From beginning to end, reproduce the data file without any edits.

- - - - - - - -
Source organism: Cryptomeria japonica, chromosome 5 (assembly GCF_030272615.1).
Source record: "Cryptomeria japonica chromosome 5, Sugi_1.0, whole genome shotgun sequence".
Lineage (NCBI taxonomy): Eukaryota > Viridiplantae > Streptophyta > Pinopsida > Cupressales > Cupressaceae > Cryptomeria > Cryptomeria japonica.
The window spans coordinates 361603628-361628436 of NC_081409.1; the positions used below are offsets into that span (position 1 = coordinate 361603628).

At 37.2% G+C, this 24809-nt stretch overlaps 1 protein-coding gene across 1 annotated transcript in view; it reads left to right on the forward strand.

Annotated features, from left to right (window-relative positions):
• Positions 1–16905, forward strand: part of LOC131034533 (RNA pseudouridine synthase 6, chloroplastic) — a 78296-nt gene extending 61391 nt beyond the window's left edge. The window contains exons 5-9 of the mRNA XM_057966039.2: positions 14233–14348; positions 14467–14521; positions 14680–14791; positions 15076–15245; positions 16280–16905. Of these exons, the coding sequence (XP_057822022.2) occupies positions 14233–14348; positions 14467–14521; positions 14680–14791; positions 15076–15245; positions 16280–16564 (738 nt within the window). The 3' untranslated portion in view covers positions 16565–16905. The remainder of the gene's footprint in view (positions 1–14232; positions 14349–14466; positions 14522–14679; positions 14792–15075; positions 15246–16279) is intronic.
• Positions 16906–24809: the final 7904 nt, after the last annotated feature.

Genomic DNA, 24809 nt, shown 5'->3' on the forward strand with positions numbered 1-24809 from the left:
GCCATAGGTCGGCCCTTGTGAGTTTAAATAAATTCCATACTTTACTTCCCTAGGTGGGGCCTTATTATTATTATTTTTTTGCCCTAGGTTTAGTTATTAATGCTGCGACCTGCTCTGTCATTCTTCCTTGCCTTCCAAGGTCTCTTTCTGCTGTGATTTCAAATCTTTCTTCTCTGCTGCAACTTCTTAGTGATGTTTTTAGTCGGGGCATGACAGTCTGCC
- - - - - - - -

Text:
Source organism: Cryptomeria japonica, chromosome 5 (assembly GCF_030272615.1).
Source record: "Cryptomeria japonica chromosome 5, Sugi_1.0, whole genome shotgun sequence".
Lineage (NCBI taxonomy): Eukaryota > Viridiplantae > Streptophyta > Pinopsida > Cupressales > Cupressaceae > Cryptomeria > Cryptomeria japonica.
The window spans coordinates 361603628-361628436 of NC_081409.1; the positions used below are offsets into that span (position 1 = coordinate 361603628).

At 37.2% G+C, this 24809-nt stretch overlaps 1 protein-coding gene across 1 annotated transcript in view; it reads left to right on the forward strand.

Annotated features, from left to right (window-relative positions):
• Positions 1–16905, forward strand: part of LOC131034533 (RNA pseudouridine synthase 6, chloroplastic) — a 78296-nt gene extending 61391 nt beyond the window's left edge. The window contains exons 5-9 of the mRNA XM_057966039.2: positions 14233–14348; positions 14467–14521; positions 14680–14791; positions 15076–15245; positions 16280–16905. Of these exons, the coding sequence (XP_057822022.2) occupies positions 14233–14348; positions 14467–14521; positions 14680–14791; positions 15076–15245; positions 16280–16564 (738 nt within the window). The 3' untranslated portion in view covers positions 16565–16905. The remainder of the gene's footprint in view (positions 1–14232; positions 14349–14466; positions 14522–14679; positions 14792–15075; positions 15246–16279) is intronic.
• Positions 16906–24809: the final 7904 nt, after the last annotated feature.

Genomic DNA, 24809 nt, shown 5'->3' on the forward strand with positions numbered 1-24809 from the left:
GCCATAGGTCGGCCCTTGTGAGTTTAAATAAATTCCATACTTTACTTCCCTAGGTGGGGCCTTATTATTATTATTTTTTTGCCCTAGGTTTAGTTATTAATGCTGCGACCTGCTCTGTCATTCTTCCTTGCCTTCCAAGGTCTCTTTCTGCTGTGATTTCAAATCTTTCTTCTCTGCTGCAACTTCTTAGTGATGTTTTTAGTCGGGGCATGACAGTCTGCC